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Family of Slain Engineer Sues Contras for $50 Million

April 20, 1988 GMT

MIAMI (AP) _ The family of an American engineer slain by the Contras in Nicaragua filed a $50 million wrongful death suit Wednesday against rebel leaders and accused the Reagan administration of covering up the incident.

Benjamin Linder, 27, of Portland, Ore., was shot to death April 28, 1987, when Contra troops attacked the small hydroelectric project he was helping to build in northern Nicaragua.

″They wounded Ben and then shot him through the head at point-blank range,″ said Linder’s mother, Elisabeth Linder. ″This is an act of murder and those responsible should pay for their crimes.″

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The autopsy showed Linder had up to 40 needle puncture marks on his face, suggesting he may have been tortured before his death, the family said.

Asked if the object of the federal suit was to close down the Contras, Mrs. Linder answered, ″damn right.″

Named as defendants in the suit are Nicaraguan Resistance directors Adolfo Calero and Aristides Sanchez, along with military leaders Enrique Bermudez and Indalecio Rodriguez. The resistance itself is also being sued. The suit was referred to U.S. District Judge Stanley Marcus, but no hearing has been set.

Contra spokesman Jorge Rosales said Wednesday that his group had no comment on the suit.

The Linders’ attorney, Michael Ratner of the New York-based Center for Consititutional Rights, said the Reagan administration, which strongly supports the Contras in their effort to oust the leftist Nicaraguan government, had tried to thwart the family’s investigation.

″The U.S. role is, we believe, very strong in the coverup,″ said Ratner. He said the U.S. government could be added to the suit - filed in Miami because the Contras have their headquarters here - or could be sued separately at a later time.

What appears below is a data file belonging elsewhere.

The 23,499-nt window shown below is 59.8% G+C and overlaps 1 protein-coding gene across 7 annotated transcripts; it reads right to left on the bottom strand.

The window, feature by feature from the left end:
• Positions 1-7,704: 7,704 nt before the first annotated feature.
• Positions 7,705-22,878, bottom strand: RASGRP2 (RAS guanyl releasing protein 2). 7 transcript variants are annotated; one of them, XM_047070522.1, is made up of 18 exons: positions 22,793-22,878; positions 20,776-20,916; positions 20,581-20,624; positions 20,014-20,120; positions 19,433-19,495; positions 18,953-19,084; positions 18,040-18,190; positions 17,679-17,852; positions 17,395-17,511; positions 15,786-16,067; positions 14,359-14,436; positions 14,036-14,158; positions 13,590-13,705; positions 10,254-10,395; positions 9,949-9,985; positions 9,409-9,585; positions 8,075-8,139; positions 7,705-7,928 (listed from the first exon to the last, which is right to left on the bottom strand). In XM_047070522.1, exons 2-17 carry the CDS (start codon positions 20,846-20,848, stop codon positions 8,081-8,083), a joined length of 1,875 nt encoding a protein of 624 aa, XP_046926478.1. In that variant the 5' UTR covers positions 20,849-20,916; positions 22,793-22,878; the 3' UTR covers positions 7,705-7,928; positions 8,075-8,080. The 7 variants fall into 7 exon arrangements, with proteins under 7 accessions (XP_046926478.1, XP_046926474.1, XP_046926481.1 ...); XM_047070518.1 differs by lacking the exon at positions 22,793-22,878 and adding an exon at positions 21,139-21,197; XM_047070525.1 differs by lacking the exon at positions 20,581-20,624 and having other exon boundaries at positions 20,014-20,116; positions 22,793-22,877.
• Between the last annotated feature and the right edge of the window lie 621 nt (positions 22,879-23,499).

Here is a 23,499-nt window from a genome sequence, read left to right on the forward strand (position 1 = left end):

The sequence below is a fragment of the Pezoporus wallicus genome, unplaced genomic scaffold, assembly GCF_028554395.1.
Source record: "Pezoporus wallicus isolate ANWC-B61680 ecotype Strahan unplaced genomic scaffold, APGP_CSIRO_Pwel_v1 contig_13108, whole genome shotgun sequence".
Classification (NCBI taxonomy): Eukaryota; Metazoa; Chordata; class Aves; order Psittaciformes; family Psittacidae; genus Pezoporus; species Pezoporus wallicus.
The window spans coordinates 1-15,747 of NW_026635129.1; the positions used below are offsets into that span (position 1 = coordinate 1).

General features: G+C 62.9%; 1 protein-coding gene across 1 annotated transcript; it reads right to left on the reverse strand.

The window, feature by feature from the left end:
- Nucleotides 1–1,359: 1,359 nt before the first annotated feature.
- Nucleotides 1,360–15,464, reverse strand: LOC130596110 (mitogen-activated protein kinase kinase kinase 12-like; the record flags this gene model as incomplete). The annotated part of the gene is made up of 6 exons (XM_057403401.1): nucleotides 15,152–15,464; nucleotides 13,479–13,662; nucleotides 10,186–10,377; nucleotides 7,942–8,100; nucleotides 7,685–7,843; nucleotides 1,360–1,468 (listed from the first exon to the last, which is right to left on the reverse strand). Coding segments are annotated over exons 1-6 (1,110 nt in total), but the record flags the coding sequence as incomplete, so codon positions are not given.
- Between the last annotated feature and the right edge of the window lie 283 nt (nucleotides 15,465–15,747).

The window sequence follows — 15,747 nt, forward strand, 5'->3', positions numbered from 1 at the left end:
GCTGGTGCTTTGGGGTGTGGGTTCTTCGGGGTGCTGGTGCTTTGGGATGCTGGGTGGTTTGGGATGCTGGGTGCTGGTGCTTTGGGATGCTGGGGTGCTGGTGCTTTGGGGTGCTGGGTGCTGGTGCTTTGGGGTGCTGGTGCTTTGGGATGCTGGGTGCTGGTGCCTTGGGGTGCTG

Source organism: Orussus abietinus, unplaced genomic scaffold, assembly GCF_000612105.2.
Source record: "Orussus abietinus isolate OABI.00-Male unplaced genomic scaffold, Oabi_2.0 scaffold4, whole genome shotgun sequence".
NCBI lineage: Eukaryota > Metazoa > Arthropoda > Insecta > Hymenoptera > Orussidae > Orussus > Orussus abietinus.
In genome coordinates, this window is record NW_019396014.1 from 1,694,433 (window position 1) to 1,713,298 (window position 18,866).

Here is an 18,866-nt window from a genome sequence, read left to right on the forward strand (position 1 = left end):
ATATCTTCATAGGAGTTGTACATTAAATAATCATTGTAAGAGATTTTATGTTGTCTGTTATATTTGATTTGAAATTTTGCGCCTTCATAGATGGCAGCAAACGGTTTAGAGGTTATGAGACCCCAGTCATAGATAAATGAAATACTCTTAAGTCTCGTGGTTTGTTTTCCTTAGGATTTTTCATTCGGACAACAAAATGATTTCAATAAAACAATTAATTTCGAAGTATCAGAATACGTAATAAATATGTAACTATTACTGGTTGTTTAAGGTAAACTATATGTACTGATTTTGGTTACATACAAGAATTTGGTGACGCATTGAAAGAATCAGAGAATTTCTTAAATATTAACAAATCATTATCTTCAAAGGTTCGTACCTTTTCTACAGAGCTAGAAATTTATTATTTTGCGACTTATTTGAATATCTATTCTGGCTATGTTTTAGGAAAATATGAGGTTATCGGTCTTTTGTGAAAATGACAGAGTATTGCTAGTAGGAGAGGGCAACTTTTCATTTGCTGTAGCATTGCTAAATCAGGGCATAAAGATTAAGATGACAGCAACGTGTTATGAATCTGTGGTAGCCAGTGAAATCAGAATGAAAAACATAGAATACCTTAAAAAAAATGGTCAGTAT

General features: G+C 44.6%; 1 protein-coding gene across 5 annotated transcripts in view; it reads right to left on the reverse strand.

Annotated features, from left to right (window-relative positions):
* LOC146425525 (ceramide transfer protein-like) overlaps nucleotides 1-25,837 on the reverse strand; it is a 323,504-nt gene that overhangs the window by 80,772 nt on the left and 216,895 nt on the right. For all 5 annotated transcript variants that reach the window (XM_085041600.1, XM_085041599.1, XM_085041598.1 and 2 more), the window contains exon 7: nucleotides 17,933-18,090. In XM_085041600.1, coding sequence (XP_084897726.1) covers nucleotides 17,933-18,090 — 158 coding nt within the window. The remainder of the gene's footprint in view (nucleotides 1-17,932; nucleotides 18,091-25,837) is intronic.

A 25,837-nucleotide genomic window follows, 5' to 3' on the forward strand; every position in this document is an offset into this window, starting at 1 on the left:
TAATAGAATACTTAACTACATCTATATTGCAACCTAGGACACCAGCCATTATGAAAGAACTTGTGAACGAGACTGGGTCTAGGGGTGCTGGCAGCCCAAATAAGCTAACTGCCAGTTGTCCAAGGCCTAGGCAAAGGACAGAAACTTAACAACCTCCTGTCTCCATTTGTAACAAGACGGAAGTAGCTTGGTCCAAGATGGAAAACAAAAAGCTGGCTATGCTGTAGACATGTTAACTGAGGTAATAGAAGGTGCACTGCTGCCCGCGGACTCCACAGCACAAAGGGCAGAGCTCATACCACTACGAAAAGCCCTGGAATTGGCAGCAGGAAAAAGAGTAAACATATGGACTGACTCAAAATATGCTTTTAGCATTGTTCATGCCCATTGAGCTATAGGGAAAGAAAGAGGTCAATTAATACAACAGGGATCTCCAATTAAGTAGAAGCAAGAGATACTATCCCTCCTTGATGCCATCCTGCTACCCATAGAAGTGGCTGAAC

The State Department coached the Contra unit responsible for the attack on how to answer questions from people investigating the killing, and U.S. officials destroyed notes and sketches made during their own interviews with the rebels, the attorney said.

Department spokesman Bud Jacobs did not immediately return a telephone call Wednesday seeking comment.

The Contras have previously acknowledged Linder’s death, but said only that he was armed and died in a firefight between Contras and Sandinista troops. The New York Times last year reported that Contra leaders said privately that Linder had been mistaken for a Cuban adviser. But the Linder family said his son’s presence in the area was well-known.

The Linders agreed their son was armed at the time of the attack, saying that he carried a weapon because of Contra death threats against co-workers.

At the news conference, Ratner also displayed a June 1987 State Department memo showing that a department-hired consultant, Dr. Sam Zweifel, agreed with the family’s autopsy report showing Linder was shot at close range, rather than in a gunbattle.

″I would like to know more about the complicity of the (Reagan) administration,″ said Linder’s father, Dr. David Linder. ″I don’t see why they are so secretive if they have nothing to hide.″

He said whether or not U.S. government officials knew in advance of the attack, he held them responsible because they funded and directed the Contras.

″Ben’s death was no accident,″ said his father. ″He and his co-workers were targeted by the Contras because they were bringing electricity to poor Nicaraguans.′

Mrs. Linder said trial testimony would show the CIA helped the Contras chose what places to attack. The attack on the Cua-Bocay hydroeletric plant was part of a concerted effort by the Contras to stop rural development projects, they said.